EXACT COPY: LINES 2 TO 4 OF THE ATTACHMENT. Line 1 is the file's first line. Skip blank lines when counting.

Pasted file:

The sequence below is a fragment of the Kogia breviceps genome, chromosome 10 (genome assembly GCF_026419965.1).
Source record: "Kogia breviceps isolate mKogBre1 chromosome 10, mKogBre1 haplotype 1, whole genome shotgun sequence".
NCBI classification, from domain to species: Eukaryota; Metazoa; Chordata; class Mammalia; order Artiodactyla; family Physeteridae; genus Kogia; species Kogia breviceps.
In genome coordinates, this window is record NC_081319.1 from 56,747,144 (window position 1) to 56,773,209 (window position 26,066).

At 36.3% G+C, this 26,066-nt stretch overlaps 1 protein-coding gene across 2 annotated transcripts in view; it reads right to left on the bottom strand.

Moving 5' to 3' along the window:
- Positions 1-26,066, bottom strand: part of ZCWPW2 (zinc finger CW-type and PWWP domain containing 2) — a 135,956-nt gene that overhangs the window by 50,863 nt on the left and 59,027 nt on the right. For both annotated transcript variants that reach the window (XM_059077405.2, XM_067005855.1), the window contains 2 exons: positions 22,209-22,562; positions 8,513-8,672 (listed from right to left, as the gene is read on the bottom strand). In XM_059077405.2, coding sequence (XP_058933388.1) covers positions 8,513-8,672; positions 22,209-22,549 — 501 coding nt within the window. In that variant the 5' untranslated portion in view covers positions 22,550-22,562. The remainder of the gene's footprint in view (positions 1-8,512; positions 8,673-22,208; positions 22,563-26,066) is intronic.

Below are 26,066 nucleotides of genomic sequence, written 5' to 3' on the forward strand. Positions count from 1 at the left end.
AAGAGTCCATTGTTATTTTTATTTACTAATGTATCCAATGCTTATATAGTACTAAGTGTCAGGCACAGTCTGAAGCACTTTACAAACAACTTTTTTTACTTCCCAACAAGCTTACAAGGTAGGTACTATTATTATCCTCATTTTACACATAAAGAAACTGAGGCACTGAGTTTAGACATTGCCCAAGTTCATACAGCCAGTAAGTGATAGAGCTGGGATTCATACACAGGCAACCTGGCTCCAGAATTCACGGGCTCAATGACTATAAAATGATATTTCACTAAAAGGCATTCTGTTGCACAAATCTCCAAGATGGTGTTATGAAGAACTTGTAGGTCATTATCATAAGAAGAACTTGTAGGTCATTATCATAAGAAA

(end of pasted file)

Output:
Source record: "Kogia breviceps isolate mKogBre1 chromosome 10, mKogBre1 haplotype 1, whole genome shotgun sequence".
NCBI classification, from domain to species: Eukaryota; Metazoa; Chordata; class Mammalia; order Artiodactyla; family Physeteridae; genus Kogia; species Kogia breviceps.
In genome coordinates, this window is record NC_081319.1 from 56,747,144 (window position 1) to 56,773,209 (window position 26,066).